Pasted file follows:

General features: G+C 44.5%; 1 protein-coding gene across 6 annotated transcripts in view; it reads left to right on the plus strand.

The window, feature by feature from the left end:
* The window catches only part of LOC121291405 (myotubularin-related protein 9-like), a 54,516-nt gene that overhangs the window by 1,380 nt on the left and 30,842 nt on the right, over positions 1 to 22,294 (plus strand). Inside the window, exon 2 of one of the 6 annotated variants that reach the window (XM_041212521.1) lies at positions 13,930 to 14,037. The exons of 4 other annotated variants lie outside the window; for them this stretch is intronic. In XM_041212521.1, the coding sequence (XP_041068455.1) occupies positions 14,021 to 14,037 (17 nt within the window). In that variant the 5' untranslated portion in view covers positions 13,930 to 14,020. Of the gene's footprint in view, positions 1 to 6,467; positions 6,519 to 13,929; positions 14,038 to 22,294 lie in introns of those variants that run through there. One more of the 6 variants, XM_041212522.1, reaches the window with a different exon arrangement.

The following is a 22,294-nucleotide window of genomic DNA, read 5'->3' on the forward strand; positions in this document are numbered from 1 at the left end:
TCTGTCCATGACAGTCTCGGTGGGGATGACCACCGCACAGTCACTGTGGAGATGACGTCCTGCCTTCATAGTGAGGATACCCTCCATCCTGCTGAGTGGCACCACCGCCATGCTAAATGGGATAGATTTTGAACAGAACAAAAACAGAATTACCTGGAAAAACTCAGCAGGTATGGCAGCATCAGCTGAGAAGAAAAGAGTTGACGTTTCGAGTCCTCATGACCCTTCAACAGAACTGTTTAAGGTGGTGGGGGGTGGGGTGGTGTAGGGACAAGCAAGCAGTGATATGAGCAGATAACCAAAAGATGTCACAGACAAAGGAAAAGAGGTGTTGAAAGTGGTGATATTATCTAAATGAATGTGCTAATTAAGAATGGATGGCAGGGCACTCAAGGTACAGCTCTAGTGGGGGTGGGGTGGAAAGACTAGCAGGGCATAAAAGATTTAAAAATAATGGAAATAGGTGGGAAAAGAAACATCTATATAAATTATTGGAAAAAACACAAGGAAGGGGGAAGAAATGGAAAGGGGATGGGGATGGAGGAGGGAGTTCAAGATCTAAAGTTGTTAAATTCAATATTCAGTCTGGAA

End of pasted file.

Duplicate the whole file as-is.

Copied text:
General features: G+C 44.5%; 1 protein-coding gene across 6 annotated transcripts in view; it reads left to right on the plus strand.

The window, feature by feature from the left end:
* The window catches only part of LOC121291405 (myotubularin-related protein 9-like), a 54,516-nt gene that overhangs the window by 1,380 nt on the left and 30,842 nt on the right, over positions 1 to 22,294 (plus strand). Inside the window, exon 2 of one of the 6 annotated variants that reach the window (XM_041212521.1) lies at positions 13,930 to 14,037. The exons of 4 other annotated variants lie outside the window; for them this stretch is intronic. In XM_041212521.1, the coding sequence (XP_041068455.1) occupies positions 14,021 to 14,037 (17 nt within the window). In that variant the 5' untranslated portion in view covers positions 13,930 to 14,020. Of the gene's footprint in view, positions 1 to 6,467; positions 6,519 to 13,929; positions 14,038 to 22,294 lie in introns of those variants that run through there. One more of the 6 variants, XM_041212522.1, reaches the window with a different exon arrangement.

The following is a 22,294-nucleotide window of genomic DNA, read 5'->3' on the forward strand; positions in this document are numbered from 1 at the left end:
TCTGTCCATGACAGTCTCGGTGGGGATGACCACCGCACAGTCACTGTGGAGATGACGTCCTGCCTTCATAGTGAGGATACCCTCCATCCTGCTGAGTGGCACCACCGCCATGCTAAATGGGATAGATTTTGAACAGAACAAAAACAGAATTACCTGGAAAAACTCAGCAGGTATGGCAGCATCAGCTGAGAAGAAAAGAGTTGACGTTTCGAGTCCTCATGACCCTTCAACAGAACTGTTTAAGGTGGTGGGGGGTGGGGTGGTGTAGGGACAAGCAAGCAGTGATATGAGCAGATAACCAAAAGATGTCACAGACAAAGGAAAAGAGGTGTTGAAAGTGGTGATATTATCTAAATGAATGTGCTAATTAAGAATGGATGGCAGGGCACTCAAGGTACAGCTCTAGTGGGGGTGGGGTGGAAAGACTAGCAGGGCATAAAAGATTTAAAAATAATGGAAATAGGTGGGAAAAGAAACATCTATATAAATTATTGGAAAAAACACAAGGAAGGGGGAAGAAATGGAAAGGGGATGGGGATGGAGGAGGGAGTTCAAGATCTAAAGTTGTTAAATTCAATATTCAGTCTGGAA